Learning styles

I’m sure you’ve all heard of learning styles – and different styles and how they affect learning using different approaches has been on the discussion agenda for some time. Do you know what style you learn best with? How might that affect your teaching? Then what about your student – what particular approaches are going to help them, and conversely, what approaches are going to make it more difficult for them? How can you find this out? There are many tools available to do this..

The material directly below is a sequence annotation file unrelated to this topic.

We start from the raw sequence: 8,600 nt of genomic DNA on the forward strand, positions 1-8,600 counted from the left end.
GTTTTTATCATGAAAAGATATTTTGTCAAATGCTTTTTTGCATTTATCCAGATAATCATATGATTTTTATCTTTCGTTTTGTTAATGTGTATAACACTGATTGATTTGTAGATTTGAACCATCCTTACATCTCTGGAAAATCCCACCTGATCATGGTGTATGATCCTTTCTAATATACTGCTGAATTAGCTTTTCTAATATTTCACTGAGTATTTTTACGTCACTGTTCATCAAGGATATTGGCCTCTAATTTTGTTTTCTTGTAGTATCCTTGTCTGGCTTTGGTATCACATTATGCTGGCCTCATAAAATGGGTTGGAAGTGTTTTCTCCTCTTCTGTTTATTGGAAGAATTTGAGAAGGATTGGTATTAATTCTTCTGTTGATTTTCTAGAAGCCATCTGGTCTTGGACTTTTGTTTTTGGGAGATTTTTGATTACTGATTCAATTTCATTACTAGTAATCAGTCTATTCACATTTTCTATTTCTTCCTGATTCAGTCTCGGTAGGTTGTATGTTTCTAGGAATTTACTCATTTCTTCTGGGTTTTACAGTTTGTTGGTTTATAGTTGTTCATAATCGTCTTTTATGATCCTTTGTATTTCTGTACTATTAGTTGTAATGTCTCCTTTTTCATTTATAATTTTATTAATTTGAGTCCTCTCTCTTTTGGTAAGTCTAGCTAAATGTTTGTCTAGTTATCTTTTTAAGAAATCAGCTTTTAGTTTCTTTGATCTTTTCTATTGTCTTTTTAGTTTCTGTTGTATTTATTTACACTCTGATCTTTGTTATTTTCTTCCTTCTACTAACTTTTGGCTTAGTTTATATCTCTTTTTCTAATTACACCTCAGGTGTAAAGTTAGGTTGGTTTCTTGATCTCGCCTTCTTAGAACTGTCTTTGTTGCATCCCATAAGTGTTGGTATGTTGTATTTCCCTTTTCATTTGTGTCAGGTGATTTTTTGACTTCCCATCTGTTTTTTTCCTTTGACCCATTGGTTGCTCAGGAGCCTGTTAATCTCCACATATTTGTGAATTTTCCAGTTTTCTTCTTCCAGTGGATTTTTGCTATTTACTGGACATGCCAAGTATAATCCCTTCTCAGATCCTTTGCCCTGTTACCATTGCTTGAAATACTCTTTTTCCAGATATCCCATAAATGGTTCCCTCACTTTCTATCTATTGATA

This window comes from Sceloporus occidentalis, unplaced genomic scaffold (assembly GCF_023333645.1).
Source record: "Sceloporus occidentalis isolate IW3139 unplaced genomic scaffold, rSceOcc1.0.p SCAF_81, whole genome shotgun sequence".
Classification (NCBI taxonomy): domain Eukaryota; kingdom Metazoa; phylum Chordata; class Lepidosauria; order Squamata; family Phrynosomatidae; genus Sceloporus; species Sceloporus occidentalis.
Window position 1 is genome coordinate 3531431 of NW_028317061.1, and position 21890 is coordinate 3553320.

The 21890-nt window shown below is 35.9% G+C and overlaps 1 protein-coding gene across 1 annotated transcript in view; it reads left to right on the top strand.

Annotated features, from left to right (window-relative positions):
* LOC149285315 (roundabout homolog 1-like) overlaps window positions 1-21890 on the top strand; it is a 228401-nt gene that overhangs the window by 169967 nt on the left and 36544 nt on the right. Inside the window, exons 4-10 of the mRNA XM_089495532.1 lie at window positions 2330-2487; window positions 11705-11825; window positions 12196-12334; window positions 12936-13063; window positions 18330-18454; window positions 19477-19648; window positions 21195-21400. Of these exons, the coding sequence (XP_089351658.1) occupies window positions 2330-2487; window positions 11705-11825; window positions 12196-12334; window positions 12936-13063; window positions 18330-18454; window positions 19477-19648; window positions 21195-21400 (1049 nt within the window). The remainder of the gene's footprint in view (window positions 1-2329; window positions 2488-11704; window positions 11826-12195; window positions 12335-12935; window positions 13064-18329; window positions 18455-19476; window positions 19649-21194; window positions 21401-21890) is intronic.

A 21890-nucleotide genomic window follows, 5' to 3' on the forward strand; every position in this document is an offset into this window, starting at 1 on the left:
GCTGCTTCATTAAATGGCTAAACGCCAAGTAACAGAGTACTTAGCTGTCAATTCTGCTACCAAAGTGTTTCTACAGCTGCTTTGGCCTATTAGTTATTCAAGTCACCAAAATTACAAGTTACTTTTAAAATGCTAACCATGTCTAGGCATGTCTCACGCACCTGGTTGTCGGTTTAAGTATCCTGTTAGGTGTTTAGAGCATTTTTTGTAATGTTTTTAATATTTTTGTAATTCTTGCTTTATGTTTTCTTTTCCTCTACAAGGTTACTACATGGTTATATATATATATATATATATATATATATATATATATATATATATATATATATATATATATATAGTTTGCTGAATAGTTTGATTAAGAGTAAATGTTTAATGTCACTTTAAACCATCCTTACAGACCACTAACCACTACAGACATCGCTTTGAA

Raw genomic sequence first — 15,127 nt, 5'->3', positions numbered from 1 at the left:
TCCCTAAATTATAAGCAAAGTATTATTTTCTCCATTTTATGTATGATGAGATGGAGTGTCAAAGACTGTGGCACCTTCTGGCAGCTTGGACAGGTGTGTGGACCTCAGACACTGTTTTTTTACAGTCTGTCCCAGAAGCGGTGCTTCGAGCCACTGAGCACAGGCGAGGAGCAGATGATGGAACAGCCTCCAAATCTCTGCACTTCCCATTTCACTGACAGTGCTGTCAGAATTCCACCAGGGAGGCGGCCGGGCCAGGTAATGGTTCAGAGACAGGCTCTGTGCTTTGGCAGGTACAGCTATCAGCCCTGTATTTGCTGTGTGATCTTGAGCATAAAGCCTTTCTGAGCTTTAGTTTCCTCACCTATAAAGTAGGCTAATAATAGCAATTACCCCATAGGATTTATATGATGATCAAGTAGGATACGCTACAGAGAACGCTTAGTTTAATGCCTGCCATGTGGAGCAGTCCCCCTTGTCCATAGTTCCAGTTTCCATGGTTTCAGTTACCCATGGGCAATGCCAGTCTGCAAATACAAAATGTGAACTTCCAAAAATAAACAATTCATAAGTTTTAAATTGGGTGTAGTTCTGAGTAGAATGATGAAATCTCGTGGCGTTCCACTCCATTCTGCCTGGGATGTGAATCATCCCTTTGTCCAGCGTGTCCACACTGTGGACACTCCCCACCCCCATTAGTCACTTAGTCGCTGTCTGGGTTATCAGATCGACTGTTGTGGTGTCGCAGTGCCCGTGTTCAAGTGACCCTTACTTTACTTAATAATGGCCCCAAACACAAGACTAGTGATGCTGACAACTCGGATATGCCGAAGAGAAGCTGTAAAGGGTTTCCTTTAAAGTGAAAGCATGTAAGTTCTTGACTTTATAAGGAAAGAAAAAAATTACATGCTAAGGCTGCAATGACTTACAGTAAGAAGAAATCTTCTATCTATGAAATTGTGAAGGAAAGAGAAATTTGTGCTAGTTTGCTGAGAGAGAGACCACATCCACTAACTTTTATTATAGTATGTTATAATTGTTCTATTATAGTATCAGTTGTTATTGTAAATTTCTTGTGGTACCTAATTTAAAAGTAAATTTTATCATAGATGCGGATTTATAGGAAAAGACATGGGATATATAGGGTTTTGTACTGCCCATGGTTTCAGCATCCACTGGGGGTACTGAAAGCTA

“The new era of nursing regulation means that we need to stay up to date with any amendments and how they affect practice, and know what to do should anything go wrong.”


As senior staff members and mentors for our students, we are of course acting as professional role models to them. It’s important to demonstrate professionalism, what it means at the coal face, how we are guided by our code of conduct and professional regulation, and how students can develop their own professional persona. The new era of nursing regulation means that we need to stay up to date with any amendments and how they affect practice, and also what to do should anything go wrong. Students are of course also bound by the code of conduct, so it’s important that they are educated in what this means to them from the start.
(image: RCVS)

Teaching can be a wonderfully rewarding role